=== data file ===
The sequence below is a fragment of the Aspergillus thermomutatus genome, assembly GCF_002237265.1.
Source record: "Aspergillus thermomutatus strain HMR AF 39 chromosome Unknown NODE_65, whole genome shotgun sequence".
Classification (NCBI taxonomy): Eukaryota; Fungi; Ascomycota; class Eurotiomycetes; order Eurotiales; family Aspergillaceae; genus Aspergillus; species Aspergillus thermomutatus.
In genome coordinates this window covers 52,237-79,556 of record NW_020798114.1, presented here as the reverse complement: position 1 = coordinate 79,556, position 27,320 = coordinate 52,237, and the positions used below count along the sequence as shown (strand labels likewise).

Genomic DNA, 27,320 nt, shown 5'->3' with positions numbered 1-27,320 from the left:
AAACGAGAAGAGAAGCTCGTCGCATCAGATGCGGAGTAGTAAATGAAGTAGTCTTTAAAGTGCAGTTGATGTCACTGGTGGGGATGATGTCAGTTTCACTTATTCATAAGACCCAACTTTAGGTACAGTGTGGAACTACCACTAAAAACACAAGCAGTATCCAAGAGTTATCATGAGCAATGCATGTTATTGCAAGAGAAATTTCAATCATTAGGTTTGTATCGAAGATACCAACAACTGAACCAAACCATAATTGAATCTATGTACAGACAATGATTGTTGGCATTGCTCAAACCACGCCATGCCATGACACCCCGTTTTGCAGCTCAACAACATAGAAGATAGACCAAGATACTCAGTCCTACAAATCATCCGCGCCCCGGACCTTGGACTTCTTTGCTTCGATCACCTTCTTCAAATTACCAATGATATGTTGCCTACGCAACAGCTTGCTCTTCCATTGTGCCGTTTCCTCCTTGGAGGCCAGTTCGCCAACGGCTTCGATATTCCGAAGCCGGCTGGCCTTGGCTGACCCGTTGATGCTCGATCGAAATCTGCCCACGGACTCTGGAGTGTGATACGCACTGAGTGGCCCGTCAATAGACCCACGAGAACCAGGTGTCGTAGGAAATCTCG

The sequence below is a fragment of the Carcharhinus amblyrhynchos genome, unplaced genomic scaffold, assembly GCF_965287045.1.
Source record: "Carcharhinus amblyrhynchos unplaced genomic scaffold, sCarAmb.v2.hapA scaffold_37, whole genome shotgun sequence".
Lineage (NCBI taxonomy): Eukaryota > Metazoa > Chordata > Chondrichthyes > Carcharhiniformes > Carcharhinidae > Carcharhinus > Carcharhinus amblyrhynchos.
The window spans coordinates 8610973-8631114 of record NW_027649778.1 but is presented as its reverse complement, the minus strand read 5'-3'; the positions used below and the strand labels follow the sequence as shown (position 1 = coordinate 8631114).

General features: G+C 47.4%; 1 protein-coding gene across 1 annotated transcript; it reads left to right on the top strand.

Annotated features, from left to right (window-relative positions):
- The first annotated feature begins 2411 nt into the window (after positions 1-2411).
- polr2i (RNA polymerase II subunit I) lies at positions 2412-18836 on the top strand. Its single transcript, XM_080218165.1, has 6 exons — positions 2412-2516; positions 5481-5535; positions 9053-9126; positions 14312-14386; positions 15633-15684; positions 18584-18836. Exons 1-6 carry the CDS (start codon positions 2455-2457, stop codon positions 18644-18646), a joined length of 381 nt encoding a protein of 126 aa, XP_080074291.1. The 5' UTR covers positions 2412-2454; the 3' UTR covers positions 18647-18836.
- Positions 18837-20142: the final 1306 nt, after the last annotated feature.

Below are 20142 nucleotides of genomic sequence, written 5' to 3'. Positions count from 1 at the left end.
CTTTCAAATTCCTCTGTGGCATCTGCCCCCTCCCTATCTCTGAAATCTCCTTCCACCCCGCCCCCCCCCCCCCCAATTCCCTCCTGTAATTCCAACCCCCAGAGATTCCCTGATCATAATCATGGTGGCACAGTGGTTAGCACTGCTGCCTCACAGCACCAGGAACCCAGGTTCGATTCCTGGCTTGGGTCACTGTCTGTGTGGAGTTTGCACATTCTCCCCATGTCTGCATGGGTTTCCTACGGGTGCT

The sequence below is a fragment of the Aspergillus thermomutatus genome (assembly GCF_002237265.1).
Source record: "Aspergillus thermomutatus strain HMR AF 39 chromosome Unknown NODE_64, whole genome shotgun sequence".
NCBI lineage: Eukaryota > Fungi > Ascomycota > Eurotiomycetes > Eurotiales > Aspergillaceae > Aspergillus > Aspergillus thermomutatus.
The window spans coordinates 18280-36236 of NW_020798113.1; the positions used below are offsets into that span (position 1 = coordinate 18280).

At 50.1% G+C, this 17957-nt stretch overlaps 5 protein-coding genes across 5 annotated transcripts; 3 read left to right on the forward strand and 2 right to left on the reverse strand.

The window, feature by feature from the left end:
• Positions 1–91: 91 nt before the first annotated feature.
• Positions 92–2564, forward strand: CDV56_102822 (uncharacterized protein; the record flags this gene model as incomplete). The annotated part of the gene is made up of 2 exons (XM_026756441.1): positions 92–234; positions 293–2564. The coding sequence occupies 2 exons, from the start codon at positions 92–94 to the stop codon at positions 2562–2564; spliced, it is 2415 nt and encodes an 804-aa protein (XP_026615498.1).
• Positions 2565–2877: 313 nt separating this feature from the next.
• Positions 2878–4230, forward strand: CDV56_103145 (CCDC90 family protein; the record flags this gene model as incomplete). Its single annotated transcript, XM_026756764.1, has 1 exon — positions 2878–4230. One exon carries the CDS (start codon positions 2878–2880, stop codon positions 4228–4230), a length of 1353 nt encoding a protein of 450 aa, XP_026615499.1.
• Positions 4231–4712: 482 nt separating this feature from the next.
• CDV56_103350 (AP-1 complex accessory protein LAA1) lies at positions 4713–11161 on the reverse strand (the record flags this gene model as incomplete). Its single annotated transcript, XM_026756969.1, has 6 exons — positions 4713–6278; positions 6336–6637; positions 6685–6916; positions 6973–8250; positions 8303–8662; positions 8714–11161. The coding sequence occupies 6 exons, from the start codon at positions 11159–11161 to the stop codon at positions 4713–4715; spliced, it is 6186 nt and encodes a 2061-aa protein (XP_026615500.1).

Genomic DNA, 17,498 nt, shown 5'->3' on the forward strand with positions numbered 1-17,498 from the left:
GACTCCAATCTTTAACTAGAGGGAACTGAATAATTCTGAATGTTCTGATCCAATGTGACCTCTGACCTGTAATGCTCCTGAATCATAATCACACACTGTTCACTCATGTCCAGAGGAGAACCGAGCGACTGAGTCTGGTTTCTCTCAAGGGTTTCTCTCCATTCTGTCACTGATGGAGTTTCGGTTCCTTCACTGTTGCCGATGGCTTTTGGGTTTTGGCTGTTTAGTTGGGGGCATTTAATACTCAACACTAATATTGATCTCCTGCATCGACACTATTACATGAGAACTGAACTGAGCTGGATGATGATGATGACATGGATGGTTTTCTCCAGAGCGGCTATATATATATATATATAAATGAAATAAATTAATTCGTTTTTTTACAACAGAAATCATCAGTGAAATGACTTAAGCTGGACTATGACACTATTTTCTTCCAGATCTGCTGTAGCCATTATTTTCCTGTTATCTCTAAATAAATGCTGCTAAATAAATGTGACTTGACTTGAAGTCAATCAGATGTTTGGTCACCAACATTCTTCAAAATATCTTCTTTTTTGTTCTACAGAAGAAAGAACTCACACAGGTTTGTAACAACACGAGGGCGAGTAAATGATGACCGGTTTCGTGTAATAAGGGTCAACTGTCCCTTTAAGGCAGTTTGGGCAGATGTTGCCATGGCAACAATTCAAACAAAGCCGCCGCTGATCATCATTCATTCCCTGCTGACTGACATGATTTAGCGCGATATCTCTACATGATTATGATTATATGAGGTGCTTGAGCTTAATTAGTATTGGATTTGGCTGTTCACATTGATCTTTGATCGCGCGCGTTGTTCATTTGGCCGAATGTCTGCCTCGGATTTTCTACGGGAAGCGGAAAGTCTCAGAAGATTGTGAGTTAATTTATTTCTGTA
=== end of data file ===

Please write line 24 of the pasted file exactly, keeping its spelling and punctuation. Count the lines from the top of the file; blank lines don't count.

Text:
• Positions 1–91: 91 nt before the first annotated feature.